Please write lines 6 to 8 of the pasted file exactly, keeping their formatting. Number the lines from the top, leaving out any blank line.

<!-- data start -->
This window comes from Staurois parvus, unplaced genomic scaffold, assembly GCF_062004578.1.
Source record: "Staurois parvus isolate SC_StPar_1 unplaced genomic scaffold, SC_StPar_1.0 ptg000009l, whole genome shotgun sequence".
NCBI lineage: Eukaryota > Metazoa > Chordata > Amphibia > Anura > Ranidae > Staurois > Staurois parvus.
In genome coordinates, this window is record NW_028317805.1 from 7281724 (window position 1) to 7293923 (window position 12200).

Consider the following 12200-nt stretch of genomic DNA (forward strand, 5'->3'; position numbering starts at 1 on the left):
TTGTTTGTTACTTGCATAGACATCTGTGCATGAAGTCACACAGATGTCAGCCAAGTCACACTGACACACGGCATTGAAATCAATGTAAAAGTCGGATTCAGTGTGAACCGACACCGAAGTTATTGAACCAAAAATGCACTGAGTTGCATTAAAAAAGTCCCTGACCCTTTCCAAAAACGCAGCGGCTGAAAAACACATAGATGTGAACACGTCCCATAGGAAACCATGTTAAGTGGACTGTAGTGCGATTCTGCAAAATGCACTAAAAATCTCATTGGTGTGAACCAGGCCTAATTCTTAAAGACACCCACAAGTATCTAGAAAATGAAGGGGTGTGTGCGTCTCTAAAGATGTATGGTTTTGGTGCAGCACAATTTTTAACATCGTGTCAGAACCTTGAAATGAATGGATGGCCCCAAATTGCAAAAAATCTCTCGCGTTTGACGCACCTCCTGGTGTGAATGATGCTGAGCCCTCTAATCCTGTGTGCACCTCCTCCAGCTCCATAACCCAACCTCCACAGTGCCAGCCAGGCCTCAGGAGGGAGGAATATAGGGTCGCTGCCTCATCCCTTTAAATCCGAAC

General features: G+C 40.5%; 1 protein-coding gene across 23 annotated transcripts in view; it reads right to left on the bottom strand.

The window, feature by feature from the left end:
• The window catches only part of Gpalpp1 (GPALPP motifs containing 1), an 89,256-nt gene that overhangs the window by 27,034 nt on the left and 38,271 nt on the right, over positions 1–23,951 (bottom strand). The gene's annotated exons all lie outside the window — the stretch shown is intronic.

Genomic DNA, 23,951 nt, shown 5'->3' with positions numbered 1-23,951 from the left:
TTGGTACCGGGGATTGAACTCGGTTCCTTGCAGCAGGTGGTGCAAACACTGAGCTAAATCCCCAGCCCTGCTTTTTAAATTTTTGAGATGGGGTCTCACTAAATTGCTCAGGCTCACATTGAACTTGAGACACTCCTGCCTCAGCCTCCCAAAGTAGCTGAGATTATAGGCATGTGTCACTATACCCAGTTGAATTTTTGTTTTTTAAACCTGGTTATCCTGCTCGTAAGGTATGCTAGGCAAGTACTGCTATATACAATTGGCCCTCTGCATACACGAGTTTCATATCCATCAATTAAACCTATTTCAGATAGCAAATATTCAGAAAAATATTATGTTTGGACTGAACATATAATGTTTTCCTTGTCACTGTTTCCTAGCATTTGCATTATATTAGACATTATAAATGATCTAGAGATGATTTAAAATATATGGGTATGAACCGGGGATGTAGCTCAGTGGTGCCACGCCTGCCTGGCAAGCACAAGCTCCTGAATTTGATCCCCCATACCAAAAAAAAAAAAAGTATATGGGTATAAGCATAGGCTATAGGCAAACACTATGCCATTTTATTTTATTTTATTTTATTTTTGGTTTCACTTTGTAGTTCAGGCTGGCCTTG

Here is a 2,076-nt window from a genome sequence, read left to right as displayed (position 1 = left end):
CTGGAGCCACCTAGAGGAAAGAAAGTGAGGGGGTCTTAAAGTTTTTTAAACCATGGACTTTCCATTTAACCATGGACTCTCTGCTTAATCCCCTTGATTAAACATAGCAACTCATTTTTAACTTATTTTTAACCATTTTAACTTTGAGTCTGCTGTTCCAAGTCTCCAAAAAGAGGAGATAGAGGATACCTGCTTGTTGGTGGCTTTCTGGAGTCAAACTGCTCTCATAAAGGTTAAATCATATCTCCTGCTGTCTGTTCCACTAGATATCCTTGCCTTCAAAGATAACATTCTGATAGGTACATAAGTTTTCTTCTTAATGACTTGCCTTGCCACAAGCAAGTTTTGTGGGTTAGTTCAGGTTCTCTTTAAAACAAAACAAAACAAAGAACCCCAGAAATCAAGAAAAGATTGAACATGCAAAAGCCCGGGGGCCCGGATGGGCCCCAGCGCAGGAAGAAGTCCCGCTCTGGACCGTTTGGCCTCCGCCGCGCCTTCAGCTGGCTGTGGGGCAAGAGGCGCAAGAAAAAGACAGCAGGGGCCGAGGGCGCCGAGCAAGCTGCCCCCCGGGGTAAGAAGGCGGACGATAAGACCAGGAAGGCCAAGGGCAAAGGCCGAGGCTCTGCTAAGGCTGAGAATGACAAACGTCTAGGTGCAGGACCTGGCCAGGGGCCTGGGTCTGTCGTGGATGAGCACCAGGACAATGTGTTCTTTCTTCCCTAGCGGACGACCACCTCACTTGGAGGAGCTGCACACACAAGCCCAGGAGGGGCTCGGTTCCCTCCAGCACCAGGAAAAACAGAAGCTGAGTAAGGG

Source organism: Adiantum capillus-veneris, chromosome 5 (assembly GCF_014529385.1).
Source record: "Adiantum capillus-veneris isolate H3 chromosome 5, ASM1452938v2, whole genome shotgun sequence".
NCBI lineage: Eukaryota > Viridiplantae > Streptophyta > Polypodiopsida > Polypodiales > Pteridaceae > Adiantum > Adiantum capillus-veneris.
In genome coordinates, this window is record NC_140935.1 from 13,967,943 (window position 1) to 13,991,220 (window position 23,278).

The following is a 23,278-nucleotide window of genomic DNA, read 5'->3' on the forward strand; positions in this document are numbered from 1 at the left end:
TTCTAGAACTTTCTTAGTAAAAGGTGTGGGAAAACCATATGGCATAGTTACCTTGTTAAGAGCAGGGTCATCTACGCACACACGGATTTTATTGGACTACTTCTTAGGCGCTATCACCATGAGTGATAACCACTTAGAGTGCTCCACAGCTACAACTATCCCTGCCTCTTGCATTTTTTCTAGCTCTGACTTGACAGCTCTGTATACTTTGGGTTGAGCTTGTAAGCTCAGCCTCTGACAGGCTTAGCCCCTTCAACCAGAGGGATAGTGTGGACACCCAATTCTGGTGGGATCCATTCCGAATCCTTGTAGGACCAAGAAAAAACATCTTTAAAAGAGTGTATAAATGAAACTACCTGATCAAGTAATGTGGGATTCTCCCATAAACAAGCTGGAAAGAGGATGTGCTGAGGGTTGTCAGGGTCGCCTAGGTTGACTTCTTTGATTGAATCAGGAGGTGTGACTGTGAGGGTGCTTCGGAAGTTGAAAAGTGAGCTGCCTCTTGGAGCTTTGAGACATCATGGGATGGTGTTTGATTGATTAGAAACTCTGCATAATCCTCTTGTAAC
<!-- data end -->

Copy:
TTGTTTGTTACTTGCATAGACATCTGTGCATGAAGTCACACAGATGTCAGCCAAGTCACACTGACACACGGCATTGAAATCAATGTAAAAGTCGGATTCAGTGTGAACCGACACCGAAGTTATTGAACCAAAAATGCACTGAGTTGCATTAAAAAAGTCCCTGACCCTTTCCAAAAACGCAGCGGCTGAAAAACACATAGATGTGAACACGTCCCATAGGAAACCATGTTAAGTGGACTGTAGTGCGATTCTGCAAAATGCACTAAAAATCTCATTGGTGTGAACCAGGCCTAATTCTTAAAGACACCCACAAGTATCTAGAAAATGAAGGGGTGTGTGCGTCTCTAAAGATGTATGGTTTTGGTGCAGCACAATTTTTAACATCGTGTCAGAACCTTGAAATGAATGGATGGCCCCAAATTGCAAAAAATCTCTCGCGTTTGACGCACCTCCTGGTGTGAATGATGCTGAGCCCTCTAATCCTGTGTGCACCTCCTCCAGCTCCATAACCCAACCTCCACAGTGCCAGCCAGGCCTCAGGAGGGAGGAATATAGGGTCGCTGCCTCATCCCTTTAAATCCGAAC

General features: G+C 40.5%; 1 protein-coding gene across 23 annotated transcripts in view; it reads right to left on the bottom strand.

The window, feature by feature from the left end: